These are some of the challenges that have led survey researchers including Arbitron to exclude cell phone interviews for now. Our goal at Edison Media Research is to stay in front of this issue, and to insure the most statistically reliable research possible. But beyond that, it is vital that telephone research match the sampling methodology of Arbitron. So long as the Arbitron “universe” includes only household based samples and not cell phones, we will continue to emulate this methodology for surveys that attempt to replicate radio listenership.
The primary unanswered question for the radio industry is this: “How do cell-phone-only consumers differ from other consumers in their listening habits?” In an interview on the Jacobs Media Web site (, Arbitron statistical guru Dr. Ed Cohen discussed various research studies that Arbitron is carrying out to investigate this very issue. Cohen states that a project slated for the summer will specifically investigate the listening habits of cell only people and compare them with non-cell only respondents
Edison has also conducted research on the characteristics of cell phone only consumers. While our 2004 National Exit Poll did not specifically investigate issues of music and radio, it did offer some fascinating findings on how cell-phone-only voters were and were not different from those who had not given up landlines.
When looking specifically at 18-29 year olds in our Exit poll we saw little differences in most categories based on cell phone usage. The most noteworthy difference we see is by income, with the cell-phone-only voters having significantly lower household incomes. The fact that the primary difference was income suggests that going cell-phone-only is more often a financially influenced decision especially among those 18 to 29 year olds who have “left the nest”:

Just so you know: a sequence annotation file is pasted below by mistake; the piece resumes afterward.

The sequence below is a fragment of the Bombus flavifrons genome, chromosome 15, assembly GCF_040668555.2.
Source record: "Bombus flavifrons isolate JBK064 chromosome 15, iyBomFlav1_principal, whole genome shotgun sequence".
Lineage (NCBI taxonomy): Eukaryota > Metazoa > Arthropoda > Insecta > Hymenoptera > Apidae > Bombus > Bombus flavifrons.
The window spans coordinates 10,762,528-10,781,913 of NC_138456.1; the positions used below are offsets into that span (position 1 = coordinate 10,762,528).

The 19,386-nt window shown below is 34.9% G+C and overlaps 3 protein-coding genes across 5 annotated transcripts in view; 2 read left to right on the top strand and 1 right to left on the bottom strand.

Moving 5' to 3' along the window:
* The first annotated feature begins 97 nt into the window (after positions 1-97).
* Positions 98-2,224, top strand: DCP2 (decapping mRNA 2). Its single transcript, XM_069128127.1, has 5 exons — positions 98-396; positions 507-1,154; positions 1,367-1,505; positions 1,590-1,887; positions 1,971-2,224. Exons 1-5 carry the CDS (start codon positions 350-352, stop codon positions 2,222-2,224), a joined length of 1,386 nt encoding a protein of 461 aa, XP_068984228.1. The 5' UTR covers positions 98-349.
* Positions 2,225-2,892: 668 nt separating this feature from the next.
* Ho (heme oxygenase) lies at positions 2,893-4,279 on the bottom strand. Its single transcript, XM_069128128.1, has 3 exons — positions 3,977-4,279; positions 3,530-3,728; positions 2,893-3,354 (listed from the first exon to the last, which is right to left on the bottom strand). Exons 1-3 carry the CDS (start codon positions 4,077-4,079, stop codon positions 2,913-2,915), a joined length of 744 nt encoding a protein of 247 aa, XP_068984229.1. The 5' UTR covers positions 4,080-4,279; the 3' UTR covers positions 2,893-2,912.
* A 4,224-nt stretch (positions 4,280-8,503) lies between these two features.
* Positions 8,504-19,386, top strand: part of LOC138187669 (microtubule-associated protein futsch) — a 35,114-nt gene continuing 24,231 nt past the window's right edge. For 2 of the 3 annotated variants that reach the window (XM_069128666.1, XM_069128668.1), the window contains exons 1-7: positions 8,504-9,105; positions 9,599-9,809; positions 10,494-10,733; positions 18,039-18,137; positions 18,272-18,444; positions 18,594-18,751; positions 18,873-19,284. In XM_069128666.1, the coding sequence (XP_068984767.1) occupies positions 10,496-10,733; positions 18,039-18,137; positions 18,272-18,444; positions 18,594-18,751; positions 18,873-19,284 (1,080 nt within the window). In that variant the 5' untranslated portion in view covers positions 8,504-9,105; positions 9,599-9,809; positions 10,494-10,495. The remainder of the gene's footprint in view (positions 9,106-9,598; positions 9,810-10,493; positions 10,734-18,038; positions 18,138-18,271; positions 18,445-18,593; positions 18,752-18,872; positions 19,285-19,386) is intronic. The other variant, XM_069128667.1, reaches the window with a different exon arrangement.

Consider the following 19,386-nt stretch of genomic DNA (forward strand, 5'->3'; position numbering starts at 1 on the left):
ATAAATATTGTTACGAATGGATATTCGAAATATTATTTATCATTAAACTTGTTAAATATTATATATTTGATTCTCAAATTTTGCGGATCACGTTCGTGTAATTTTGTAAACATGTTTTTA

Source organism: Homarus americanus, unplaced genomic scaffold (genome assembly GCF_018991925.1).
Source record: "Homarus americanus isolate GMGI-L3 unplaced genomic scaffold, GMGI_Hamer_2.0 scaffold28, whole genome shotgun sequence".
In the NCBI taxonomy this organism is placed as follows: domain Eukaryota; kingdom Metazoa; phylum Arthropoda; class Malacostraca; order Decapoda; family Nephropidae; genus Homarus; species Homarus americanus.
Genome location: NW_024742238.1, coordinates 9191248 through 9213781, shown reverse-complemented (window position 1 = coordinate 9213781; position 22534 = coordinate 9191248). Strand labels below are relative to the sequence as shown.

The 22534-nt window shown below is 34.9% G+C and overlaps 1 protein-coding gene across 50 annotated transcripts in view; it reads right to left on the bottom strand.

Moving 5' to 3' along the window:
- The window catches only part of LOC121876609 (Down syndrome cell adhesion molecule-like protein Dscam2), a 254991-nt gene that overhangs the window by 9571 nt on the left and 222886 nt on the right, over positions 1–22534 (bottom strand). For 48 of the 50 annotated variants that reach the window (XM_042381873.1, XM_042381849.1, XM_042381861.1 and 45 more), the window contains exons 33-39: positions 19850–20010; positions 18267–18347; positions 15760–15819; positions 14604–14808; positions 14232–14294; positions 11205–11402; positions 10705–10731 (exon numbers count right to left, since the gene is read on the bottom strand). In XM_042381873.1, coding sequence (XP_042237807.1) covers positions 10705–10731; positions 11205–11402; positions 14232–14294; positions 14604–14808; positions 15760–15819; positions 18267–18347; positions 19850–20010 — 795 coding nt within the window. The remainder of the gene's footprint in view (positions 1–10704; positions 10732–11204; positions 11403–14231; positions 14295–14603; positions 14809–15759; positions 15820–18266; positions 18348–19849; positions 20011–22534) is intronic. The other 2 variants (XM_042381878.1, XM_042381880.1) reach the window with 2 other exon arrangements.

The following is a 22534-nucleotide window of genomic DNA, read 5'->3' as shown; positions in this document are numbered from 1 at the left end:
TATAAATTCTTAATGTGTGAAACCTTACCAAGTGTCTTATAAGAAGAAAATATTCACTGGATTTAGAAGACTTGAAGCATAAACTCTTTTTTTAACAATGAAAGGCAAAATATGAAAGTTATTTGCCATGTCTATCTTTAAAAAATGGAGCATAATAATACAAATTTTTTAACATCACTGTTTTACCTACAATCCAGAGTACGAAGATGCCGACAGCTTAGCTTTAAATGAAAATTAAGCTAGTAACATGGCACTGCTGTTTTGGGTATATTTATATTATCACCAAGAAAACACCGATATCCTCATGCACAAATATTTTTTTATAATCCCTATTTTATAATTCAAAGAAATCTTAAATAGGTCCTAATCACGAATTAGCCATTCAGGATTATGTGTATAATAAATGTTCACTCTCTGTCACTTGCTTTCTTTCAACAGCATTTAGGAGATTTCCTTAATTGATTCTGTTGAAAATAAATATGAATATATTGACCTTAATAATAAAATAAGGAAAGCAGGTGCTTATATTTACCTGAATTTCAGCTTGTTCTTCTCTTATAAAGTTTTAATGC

The data does offer some insight into the often hard-to-understand issues involved in statistical sampling. We cannot assume that the fact that a person decides to give up a landline means they are substantively different than an otherwise similar respondent. The exclusion of cell phone respondents will not lead to the under-representation of younger respondents in Arbitron data (nor in Edison studies) because of the use of representative samples that insure that the demographics of the sample match the population.
So the pertinent question is how are these people different, if at all? Is a 25 year-old cell-phone-only male more likely to listen to an Alternative station than a Hip-Hop station? Are cell-phone-only consumers more likely to have reduced their radio listening time for their iPod? These and many other questions require further research. We eagerly await the release of studies by Arbitron and others on the issue and Edison plans to continue to play a major role investigating the cell-phone-only topic in the future.
The following were used as sources in this article:
“Telephony Challenges: What we know and don’t know about cell phones“, Linda Piekarski, Survey Sampling International
“Household Telephone Service and Usage Patterns in the United States in 2004“, Clyde Tucker, U.S. Census Bureau
“10 Questions with Dr. Ed Cohen”,
“Cell Phones Displace Landlines In Record Numbers, According To Latest Mediamark Research Analysis”, Mediamark Research Inc.
National Election Pool 2004 Exit Poll, conducted by Edison Media Research and Mitofsky International